Yesterday was November 29th, a significant day in Israeli history because of a vote in the United Nations. Not the vote that actually happened yesterday, but because of a vote which took place 65 years ago. In that vote the United Nations approved the Partition Plan for Palestine, which decreed that in place of the British Mandate they would be establishing a Jewish state and an Arab state.
On the news throughout the day there were clips of the speeches and moments in the UN, alongside footage of Jews celebrating in the streets of Israel. As I watched the clips I couldn’t help but think about what those people must have been thinking and hoping for the newly approved Jewish State. They had come to settle the land, make the desert bloom, and establish a State – the vote meant that their dreams were truly becoming a reality.
That is the Israel of yesterday, but what of the Israel of today?
While I am sure that many people will have focussed on the fact that 65 years later another vote at the United Nations approved Palestine as a non-member UN state observer, I want to focus on what I saw in Israel yesterday.
Visiting with family, we went to the neighborhood in South Tel Aviv where my Saba (Israeli grandfather) grew up. Most of the people we met there were alive when the vote took place back in 1947, and it was wonderful to see how, despite all the pictures we saw recently on the news, life there has returned back to normal. The shops were full, we struggled to get a table at a wonderful Yemenite restaurant (message me for the name) and we generally enjoyed the vibrancy of Tel Aviv.
What struck me the most about South Tel Aviv was the number of Arab women walking around the streets, working in the shops and sitting in the restaurants. We also had a lovely conversation with our Arab taxi driver, Hassan. The picture we often get is one of enmity between Jews and Arabs, but on these streets everyone went about their business with no sign of tension or animosity.
That evening, with my uncle and aunt we went to a concert; it was a packed auditorium filled with people who had come to see the Harlem Gospel Choir (yes I might be the only person to travel from New York to Tel Aviv to see a choir from New York). They sang songs from Whitney Houston, they sang songs from their Church and they even sang a selection of Christmas carols. This is the Israel we never see or read about, the Israel where a Christian choir can wish a largely Jewish audience “Merry Christmas and a Happy New Year” (I have the video to prove it).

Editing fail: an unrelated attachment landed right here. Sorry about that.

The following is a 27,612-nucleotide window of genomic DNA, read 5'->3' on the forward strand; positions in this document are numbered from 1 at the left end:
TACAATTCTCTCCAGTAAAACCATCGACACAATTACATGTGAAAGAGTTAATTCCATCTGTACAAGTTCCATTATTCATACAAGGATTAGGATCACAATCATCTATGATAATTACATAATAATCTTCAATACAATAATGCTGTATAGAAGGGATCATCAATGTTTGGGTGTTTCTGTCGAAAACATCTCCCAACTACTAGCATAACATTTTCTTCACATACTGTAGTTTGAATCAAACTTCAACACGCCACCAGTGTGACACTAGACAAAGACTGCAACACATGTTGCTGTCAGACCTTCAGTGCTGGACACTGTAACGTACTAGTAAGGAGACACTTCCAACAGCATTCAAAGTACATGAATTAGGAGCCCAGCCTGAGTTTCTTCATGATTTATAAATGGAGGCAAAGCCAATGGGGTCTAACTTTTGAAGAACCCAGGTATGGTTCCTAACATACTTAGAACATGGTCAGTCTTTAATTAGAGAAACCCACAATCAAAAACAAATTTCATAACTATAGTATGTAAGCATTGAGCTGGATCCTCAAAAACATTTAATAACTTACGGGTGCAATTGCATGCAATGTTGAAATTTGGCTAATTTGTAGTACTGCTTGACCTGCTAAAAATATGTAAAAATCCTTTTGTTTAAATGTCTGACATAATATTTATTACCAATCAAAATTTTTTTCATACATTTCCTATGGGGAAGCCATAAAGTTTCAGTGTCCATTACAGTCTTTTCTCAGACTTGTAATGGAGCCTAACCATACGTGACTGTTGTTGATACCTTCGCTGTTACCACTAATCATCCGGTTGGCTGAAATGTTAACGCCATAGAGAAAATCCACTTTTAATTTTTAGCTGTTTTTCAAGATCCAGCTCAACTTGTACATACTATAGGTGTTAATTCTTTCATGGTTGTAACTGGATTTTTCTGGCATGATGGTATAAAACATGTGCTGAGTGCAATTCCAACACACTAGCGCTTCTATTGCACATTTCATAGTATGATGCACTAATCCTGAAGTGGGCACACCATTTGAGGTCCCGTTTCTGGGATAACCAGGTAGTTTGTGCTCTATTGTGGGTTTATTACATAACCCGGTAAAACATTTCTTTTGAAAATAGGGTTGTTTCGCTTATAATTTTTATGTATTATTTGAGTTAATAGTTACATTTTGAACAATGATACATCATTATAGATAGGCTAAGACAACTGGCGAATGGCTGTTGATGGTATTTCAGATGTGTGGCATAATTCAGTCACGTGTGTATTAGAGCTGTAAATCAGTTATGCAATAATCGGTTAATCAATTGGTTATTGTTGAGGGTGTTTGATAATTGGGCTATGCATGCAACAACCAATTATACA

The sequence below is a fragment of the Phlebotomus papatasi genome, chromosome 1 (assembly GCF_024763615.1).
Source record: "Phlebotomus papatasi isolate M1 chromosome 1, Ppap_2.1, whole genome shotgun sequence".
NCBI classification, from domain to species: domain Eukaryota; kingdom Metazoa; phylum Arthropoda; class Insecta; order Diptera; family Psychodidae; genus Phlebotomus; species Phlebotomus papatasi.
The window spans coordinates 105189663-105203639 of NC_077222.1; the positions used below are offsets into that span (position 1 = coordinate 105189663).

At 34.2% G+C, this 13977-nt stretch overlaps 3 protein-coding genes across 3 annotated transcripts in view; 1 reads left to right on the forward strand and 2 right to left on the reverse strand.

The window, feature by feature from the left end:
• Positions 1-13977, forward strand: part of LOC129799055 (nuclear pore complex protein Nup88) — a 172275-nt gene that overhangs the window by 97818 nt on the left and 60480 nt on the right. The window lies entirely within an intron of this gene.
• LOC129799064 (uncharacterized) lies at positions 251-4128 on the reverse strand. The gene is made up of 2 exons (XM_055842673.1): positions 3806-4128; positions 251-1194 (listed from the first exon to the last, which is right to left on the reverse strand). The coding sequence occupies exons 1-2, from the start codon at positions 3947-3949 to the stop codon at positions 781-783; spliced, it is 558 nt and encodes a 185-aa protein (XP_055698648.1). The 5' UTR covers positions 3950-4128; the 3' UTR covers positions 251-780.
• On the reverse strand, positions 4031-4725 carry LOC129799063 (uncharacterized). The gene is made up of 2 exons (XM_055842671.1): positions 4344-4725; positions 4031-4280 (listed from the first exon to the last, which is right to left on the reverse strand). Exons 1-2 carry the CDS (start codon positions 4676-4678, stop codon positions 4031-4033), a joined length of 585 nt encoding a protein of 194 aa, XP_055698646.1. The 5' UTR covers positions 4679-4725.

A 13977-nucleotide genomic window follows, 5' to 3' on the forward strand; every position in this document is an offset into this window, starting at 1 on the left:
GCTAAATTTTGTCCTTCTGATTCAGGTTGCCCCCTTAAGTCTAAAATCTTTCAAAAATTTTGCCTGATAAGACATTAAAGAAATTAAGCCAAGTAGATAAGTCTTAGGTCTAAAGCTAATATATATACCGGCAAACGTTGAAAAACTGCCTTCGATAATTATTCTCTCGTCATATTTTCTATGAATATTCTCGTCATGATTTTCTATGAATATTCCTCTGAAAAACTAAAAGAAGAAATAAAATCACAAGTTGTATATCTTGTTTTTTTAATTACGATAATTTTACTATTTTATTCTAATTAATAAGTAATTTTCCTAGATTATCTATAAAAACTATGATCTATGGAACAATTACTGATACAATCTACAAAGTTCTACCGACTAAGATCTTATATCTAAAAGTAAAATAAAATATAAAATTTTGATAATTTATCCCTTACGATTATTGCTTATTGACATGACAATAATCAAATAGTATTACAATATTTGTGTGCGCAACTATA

That is the Israel of today, but what of the Israel of tomorrow?
If yesterday wasn’t busy enough, it was also the day of the Labor party primaries. In a variety of locations across the country members of the party got the chance to vote for their list of candidates for the forthcoming election. With the proportional representation system people vote for a party, and then based on the percentage of votes each party receives, they receive a percentage of the seats in the next Knesset (Parliament). There were a number of candidates I was interested in following, but I was most interested in seeing how Rabbi Gilad Kariv, head of the Israel Reform Movement, faired.
Today, when the results came in Gilad finsihed in 28th position. Realistically Labor is unlikely to receive much more than 21 seats (although there is a lot of campaigning left to do) and so he is unlikely to become a Chaver Knesset (a Member of the Knesset). But, I still believe that people will look back at his campaign and note that this was an important first step. Rabbi Kariv received significant attention for his campaign in the Israeli media, and for the first time (I believe) a Reform Rabbi is standing for the Knesset representing a major Israeli political party (it is not so long ago that number 28 on the Labor list would have almost guaranteed a seat).
We, who live in the Diaspora, have an opportunity to support the work of Rabbi Gilad Kariv and the Israeli Reform Movement, to ensure that the Israel of tomorrow will be built on democratic values, pluralism and concern for all her citizens.